“I think a very, very big part of Doctor Who – which feels a wicked thing to do, in a way – is that it would scare you. Properly scare you. There are very, very, very few horror movies aimed specifically at children! There’s this and Harry Potter and they’re both quite big. And children love ghost stories and love scary things. Although it became regarded by fools a long time ago as this sort of camp thing, left over from a bygone era, at the time, when you were a kid watching Doctor Who, Doctor Who was anything but that. It wasn’t silly. It was the show that frightened you. It was the bad boy of children’s television. Blue Peter would make you make things out of plastic but Doctor Who would give you nightmares and make you wet your bed, and that made it feel properly, scarily different. You’d talk about Doctor Who with your school friends and say, ‘I lasted the whole episode… and I was in front of the sofa the whole time!’”

SFX: You’re noted as the horror writer – will your series play up the scares?

“I’m noted as that, and like most things that people notice it’s not particularly true. I didn’t write ‘Midnight’ or ‘The Satan Pit’. I did write ‘The Girl In The Fireplace’, which isn’t scary at all. Is this series scarier? Sometimes, when it’s appropriate to be scary. If it was scary every episode that in itself would be boring. In a way it’s like humour; one of the tricks of humour is that if you’re funny all the time then you stop being funny at all. You have to surprise people with scares. Scares are surprises. Frights are surprises. So it’s not always scary, but when it’s scary it’s properly scary. The thing about Doctor Who is that it goes full-bloodedly after whatever it’s doing that week. If it’s a romance it’s the most romantic romance, if it’s a comedy, like ‘The Unicorn and The Wasp’, then it’s proper full-on funny. It’s entertaining by any means possible. Other shows limit themselves to one place and one genre. We do them all.”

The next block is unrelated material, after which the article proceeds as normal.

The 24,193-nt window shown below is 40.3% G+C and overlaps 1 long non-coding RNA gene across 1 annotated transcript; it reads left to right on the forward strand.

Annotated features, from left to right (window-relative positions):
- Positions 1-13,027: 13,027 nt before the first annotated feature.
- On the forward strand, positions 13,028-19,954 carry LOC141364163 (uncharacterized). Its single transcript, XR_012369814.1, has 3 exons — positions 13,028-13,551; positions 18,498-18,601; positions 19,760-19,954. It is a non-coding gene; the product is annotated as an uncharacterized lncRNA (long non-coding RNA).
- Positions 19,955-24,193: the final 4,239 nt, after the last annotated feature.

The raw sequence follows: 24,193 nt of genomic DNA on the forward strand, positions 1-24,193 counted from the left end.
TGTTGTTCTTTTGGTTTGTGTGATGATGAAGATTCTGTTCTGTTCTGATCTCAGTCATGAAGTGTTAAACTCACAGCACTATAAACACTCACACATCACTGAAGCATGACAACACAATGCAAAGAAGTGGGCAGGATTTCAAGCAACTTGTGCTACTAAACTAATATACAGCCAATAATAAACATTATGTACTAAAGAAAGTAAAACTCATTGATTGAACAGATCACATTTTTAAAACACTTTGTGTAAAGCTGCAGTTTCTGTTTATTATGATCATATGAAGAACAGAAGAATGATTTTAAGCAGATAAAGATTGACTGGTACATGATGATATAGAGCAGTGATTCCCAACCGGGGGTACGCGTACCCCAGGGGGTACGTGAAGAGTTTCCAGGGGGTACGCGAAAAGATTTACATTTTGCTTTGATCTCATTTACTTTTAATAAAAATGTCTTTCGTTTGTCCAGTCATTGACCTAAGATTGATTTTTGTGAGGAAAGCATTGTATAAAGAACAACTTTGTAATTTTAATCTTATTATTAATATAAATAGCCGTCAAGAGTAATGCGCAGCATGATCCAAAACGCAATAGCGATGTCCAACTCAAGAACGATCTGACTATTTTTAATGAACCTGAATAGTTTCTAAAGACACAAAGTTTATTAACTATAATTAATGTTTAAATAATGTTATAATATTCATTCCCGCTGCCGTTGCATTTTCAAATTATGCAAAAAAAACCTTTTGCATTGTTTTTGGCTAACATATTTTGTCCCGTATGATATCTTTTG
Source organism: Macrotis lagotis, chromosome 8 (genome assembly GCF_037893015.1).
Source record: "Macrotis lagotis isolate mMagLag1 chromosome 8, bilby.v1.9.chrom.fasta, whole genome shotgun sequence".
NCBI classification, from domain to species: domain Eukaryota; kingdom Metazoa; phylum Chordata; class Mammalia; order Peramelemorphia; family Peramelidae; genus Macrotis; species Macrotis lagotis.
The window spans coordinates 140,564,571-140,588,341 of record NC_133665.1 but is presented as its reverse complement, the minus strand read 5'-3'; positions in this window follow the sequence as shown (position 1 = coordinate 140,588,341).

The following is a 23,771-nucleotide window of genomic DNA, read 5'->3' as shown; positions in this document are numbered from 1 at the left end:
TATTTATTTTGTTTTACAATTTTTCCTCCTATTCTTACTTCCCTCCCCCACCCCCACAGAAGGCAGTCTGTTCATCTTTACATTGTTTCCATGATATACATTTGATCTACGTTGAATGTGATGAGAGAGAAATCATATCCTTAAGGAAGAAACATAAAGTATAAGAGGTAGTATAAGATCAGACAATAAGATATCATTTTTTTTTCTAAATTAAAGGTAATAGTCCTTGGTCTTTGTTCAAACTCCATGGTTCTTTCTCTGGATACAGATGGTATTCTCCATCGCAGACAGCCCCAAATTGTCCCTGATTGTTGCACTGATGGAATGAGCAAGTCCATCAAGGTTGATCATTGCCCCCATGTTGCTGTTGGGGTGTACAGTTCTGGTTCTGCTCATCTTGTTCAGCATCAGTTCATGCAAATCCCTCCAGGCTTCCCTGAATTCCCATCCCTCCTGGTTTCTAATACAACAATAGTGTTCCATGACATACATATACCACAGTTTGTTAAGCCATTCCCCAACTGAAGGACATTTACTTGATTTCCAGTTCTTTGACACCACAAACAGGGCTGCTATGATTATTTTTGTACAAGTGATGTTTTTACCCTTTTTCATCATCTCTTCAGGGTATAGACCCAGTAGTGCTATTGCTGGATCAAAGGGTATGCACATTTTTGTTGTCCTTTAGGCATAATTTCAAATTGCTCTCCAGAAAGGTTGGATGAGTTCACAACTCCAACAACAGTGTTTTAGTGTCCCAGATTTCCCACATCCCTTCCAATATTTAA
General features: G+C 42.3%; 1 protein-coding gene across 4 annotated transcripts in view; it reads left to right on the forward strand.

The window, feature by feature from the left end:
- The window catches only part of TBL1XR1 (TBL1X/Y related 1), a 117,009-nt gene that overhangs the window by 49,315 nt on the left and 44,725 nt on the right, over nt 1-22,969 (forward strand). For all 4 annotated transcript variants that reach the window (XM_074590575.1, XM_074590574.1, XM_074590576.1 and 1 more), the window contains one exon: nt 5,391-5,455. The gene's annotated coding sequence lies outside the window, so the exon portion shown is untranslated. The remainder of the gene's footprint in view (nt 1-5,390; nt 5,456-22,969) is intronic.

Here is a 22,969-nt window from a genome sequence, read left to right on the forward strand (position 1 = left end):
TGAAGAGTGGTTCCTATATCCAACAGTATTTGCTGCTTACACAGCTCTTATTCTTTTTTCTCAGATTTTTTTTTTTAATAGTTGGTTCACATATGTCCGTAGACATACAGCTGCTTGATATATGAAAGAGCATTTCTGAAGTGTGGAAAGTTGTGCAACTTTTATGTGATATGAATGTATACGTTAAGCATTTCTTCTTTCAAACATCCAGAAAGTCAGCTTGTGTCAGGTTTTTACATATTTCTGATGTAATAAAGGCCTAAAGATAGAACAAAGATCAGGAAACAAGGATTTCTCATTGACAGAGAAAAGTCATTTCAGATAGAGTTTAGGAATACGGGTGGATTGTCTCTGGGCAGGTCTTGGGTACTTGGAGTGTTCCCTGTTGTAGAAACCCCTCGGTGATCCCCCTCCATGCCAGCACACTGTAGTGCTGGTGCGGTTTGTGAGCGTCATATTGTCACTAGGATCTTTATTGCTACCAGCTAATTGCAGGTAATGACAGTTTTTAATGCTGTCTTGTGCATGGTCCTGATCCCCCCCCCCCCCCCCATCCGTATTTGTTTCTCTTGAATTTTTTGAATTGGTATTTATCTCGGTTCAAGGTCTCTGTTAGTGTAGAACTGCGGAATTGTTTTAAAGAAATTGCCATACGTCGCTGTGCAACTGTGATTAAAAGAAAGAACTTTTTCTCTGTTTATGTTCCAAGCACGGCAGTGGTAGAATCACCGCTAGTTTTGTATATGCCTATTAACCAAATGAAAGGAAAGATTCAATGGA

SFX: Is it quite difficult to achieve that balance between child and adult audiences?

“I think it’s hardwired into my head. I don’t really know that I’ve got much of a choice but to think this way. No, I don’t think that’s hard, because I think the most popular form of entertainment, of fiction, is the children’s story. Star Wars is for children, but everybody loves it. Toy Story is for children, but everybody loves it. Doctor Who, fundamentally, at its heart, is for children, but everybody loves it. There are far more adults who watch it than children, because there are far more adults than children. I think oddly enough if Doctor Who got too grown up – and it is a grown-up show – if it became about Doctor Who going to cocktail parties and exchanging witty banter the adults would be the first ones to wander away bored. You watch Doctor Who with your inner eight-year old. Or possibly your outer eight-year old. If you’re watching Doctor Who with a child then you get it, in a way, sometimes, that you don’t get it on your own. I think it’s a big, fabulous fable – it’s a fairytale. Fairytale sounds weak and insipid but fairytales are actually scary, dark and terrifying, and everybody loves those.”